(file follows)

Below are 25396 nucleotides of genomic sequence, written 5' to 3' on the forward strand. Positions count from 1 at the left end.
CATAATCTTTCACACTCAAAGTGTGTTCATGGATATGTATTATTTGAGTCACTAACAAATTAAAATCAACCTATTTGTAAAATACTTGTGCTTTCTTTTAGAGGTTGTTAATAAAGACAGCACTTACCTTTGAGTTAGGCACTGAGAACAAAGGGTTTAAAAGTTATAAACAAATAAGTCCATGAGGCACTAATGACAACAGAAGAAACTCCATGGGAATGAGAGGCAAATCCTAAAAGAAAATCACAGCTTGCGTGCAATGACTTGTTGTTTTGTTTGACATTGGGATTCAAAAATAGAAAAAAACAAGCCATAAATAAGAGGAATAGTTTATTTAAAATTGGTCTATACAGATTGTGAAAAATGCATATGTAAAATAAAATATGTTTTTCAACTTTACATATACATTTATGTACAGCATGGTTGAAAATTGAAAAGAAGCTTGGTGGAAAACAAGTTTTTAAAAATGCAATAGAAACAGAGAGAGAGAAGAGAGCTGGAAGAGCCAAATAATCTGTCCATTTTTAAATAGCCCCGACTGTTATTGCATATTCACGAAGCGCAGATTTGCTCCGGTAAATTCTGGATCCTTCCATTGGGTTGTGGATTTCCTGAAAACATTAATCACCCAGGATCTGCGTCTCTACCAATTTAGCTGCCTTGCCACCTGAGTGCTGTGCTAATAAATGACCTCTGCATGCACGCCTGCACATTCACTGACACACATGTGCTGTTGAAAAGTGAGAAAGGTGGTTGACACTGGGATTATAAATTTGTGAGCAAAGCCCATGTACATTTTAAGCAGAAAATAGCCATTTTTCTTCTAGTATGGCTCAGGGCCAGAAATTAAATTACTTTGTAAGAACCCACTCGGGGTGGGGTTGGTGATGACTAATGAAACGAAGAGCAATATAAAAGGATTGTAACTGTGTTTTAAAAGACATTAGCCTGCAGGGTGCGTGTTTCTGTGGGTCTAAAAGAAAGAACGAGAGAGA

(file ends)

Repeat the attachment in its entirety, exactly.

Below are 25396 nucleotides of genomic sequence, written 5' to 3' on the forward strand. Positions count from 1 at the left end.
CATAATCTTTCACACTCAAAGTGTGTTCATGGATATGTATTATTTGAGTCACTAACAAATTAAAATCAACCTATTTGTAAAATACTTGTGCTTTCTTTTAGAGGTTGTTAATAAAGACAGCACTTACCTTTGAGTTAGGCACTGAGAACAAAGGGTTTAAAAGTTATAAACAAATAAGTCCATGAGGCACTAATGACAACAGAAGAAACTCCATGGGAATGAGAGGCAAATCCTAAAAGAAAATCACAGCTTGCGTGCAATGACTTGTTGTTTTGTTTGACATTGGGATTCAAAAATAGAAAAAAACAAGCCATAAATAAGAGGAATAGTTTATTTAAAATTGGTCTATACAGATTGTGAAAAATGCATATGTAAAATAAAATATGTTTTTCAACTTTACATATACATTTATGTACAGCATGGTTGAAAATTGAAAAGAAGCTTGGTGGAAAACAAGTTTTTAAAAATGCAATAGAAACAGAGAGAGAGAAGAGAGCTGGAAGAGCCAAATAATCTGTCCATTTTTAAATAGCCCCGACTGTTATTGCATATTCACGAAGCGCAGATTTGCTCCGGTAAATTCTGGATCCTTCCATTGGGTTGTGGATTTCCTGAAAACATTAATCACCCAGGATCTGCGTCTCTACCAATTTAGCTGCCTTGCCACCTGAGTGCTGTGCTAATAAATGACCTCTGCATGCACGCCTGCACATTCACTGACACACATGTGCTGTTGAAAAGTGAGAAAGGTGGTTGACACTGGGATTATAAATTTGTGAGCAAAGCCCATGTACATTTTAAGCAGAAAATAGCCATTTTTCTTCTAGTATGGCTCAGGGCCAGAAATTAAATTACTTTGTAAGAACCCACTCGGGGTGGGGTTGGTGATGACTAATGAAACGAAGAGCAATATAAAAGGATTGTAACTGTGTTTTAAAAGACATTAGCCTGCAGGGTGCGTGTTTCTGTGGGTCTAAAAGAAAGAACGAGAGAGA